Wednesday, August 12, 2009

Panic in the Streets

There are a number of interesting disease movies (apart from zombie movies). I bumped into a reference to 'Panic in the streets' the other day and think I'll have to watch it again. It must be 30 years since I saw this on late night tv. Apparently the original title was 'Outbreak'

From Amazon's editorial review:

An amazingly effective film noir action movie, shot on location in New Orleans in 1950, that has twists of plot and explosions of violence that can still make audiences gasp. Elia Kazan, of all people, directed this story of a public health worker (Richard Widmark) and a police detective (Paul Douglas) who have only a few hours in which to capture some fleeing felons who may be infected with bubonic plague. The bad guys are played, with enormous relish, by Jack Palance and Zero Mostel, the latter only a few years before Kazan ratted him out to the House Un-American Activities Committee. In retrospect, this modest crime picture looks like a crucial turning point in the formation of Kazan's distinctive style, a clear precursor to the blistering location work of landmark films like On the Waterfront, Baby Doll, and America, America. --David Chute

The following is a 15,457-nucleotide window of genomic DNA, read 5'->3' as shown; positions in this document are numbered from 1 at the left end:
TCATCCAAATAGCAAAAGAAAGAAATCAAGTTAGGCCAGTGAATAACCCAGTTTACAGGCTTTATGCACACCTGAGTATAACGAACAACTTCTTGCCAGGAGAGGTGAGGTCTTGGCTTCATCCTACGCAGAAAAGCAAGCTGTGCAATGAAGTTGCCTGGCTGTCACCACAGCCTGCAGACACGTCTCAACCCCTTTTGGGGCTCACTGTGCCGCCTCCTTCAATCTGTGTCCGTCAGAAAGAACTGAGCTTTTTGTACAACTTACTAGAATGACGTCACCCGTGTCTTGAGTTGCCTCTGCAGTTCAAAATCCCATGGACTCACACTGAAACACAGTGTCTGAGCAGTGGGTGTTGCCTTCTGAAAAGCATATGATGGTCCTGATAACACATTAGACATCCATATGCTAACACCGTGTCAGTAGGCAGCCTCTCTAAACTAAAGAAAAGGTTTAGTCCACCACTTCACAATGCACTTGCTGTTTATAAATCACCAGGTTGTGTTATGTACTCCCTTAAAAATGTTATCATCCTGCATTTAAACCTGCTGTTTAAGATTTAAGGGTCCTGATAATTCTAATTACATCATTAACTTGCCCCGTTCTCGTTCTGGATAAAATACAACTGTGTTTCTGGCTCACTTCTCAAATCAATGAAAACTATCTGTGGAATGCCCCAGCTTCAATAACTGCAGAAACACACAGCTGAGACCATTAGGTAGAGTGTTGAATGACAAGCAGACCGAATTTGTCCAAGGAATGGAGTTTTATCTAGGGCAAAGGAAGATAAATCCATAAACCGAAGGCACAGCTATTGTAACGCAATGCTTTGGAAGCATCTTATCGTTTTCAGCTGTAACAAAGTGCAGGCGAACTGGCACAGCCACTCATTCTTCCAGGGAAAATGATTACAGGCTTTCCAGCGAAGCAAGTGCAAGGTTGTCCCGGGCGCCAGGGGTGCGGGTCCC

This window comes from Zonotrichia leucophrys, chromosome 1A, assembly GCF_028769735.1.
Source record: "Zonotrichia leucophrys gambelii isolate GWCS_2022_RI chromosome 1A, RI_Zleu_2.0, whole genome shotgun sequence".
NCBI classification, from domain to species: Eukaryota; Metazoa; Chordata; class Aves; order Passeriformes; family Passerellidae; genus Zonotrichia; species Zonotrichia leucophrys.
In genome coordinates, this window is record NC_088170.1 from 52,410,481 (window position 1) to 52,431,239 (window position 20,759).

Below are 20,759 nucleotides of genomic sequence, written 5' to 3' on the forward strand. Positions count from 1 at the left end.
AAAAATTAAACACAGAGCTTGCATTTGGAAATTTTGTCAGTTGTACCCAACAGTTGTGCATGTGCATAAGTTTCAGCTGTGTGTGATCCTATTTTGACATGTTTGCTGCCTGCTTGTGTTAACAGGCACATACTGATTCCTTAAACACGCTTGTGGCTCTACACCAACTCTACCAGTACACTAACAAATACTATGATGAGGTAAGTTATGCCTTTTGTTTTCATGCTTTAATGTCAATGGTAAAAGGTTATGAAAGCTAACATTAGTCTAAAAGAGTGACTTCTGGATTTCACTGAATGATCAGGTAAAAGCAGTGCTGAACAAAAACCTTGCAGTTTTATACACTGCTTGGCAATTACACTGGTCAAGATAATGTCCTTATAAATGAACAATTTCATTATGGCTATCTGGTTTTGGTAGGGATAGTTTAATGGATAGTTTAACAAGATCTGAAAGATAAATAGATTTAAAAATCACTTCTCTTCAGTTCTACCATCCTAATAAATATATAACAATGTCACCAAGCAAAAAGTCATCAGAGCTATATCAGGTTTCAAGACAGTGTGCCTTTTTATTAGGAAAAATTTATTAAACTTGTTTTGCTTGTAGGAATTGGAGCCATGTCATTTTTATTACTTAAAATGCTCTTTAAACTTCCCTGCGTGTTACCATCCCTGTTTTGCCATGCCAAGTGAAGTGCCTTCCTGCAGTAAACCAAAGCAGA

From DVD verdict:

The trailer for Panic in the Streets promotes the film as an action/suspense thriller about preventing the spread of a nationwide biological epidemic. Reading between the lines, however, Panic in the Streets can be seen as an allegory about stopping the threat of Communism in the United States at the beginning of the Cold War.

and finally, from

The Moral of the Story Is?

Cooperating with authorities is shown as not only a civic duty, but as necessary to self-preservation, though there are officials who are more concerned about keeping the public ignorant than about keeping it safe, and even this imperative is muddied by the movie's siding with the heroes keeping a newspaperman from reporting what is going on.

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